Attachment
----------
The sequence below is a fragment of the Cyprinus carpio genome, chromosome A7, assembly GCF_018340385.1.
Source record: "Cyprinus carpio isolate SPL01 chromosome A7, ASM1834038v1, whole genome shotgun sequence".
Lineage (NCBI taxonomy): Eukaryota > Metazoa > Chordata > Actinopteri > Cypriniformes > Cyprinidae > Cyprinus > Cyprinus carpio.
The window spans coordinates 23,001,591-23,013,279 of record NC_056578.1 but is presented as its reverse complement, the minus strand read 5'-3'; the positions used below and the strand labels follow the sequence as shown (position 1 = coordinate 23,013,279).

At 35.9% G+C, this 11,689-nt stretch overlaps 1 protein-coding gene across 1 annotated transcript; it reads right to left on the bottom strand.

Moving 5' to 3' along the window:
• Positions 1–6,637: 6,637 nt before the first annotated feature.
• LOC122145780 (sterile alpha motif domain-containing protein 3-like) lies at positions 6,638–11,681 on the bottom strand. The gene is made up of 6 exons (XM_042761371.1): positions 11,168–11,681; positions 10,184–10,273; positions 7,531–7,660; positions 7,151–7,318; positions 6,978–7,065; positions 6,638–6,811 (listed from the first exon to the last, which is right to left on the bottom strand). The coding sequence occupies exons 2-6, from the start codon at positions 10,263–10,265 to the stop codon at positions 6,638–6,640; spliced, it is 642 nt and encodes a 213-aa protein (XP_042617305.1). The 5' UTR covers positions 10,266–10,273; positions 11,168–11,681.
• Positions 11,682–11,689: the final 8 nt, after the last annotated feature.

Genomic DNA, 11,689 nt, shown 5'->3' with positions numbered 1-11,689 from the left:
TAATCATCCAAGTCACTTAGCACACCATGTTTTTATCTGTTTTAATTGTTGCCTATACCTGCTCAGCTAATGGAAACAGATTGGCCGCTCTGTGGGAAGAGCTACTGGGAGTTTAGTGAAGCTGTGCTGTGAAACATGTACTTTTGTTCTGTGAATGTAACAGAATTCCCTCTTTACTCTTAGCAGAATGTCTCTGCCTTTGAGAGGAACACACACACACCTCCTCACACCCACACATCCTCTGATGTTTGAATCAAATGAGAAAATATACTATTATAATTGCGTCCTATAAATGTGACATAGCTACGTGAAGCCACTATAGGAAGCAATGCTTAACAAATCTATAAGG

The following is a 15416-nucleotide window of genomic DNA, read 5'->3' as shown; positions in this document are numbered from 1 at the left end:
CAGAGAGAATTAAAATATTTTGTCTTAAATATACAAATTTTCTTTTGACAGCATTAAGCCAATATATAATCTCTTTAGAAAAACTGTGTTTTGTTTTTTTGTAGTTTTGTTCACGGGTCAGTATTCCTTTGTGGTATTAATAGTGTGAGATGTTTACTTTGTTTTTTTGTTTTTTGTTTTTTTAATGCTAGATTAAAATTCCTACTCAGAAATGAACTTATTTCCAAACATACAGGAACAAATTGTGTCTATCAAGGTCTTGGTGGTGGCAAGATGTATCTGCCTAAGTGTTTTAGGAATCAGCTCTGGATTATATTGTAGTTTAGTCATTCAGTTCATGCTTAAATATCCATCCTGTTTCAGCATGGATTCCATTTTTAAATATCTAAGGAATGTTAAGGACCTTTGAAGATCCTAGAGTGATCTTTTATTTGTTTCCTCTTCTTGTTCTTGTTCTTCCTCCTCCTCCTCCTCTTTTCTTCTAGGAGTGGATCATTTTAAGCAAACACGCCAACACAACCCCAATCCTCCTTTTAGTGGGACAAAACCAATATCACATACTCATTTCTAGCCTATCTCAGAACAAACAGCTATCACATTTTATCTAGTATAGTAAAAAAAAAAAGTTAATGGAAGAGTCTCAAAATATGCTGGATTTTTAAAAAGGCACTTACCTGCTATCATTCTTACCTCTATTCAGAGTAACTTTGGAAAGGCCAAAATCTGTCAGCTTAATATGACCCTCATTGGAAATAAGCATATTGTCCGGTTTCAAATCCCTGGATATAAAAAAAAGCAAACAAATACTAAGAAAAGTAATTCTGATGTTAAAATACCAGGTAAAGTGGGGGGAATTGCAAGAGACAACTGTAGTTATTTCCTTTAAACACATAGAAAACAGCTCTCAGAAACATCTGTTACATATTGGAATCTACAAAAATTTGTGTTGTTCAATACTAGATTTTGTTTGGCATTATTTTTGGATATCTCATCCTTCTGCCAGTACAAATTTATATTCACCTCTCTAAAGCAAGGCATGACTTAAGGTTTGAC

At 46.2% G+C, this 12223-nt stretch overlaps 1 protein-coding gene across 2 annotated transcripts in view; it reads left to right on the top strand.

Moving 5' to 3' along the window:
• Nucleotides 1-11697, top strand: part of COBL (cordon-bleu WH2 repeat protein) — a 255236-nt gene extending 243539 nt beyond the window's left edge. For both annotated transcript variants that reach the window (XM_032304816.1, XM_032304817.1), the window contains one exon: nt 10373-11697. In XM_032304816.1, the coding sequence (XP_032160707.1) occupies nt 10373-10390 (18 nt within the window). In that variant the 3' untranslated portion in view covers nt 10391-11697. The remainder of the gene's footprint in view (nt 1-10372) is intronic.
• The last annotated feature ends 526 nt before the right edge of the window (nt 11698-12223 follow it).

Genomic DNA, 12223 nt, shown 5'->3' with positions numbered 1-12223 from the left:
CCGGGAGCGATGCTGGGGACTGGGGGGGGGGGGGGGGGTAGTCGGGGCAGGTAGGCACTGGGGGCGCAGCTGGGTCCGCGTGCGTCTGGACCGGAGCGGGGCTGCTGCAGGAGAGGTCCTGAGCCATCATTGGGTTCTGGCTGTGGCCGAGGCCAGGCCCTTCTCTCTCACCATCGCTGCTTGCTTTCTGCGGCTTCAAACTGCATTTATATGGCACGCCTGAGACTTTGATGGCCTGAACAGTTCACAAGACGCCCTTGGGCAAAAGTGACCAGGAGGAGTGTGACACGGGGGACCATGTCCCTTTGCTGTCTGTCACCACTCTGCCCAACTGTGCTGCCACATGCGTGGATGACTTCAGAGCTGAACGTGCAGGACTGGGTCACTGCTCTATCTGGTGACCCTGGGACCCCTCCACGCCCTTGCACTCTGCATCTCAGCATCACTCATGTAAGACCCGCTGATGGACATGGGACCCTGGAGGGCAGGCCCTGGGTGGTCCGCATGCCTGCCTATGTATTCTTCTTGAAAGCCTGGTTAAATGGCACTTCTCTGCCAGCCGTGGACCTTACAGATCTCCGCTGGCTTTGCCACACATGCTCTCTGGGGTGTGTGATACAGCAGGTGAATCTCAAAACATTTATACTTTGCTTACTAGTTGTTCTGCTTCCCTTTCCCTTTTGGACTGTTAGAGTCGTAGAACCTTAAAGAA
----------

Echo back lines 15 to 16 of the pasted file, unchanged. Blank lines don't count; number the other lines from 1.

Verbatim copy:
Moving 5' to 3' along the window:
• Nucleotides 1-11697, top strand: part of COBL (cordon-bleu WH2 repeat protein) — a 255236-nt gene extending 243539 nt beyond the window's left edge. For both annotated transcript variants that reach the window (XM_032304816.1, XM_032304817.1), the window contains one exon: nt 10373-11697. In XM_032304816.1, the coding sequence (XP_032160707.1) occupies nt 10373-10390 (18 nt within the window). In that variant the 3' untranslated portion in view covers nt 10391-11697. The remainder of the gene's footprint in view (nt 1-10372) is intronic.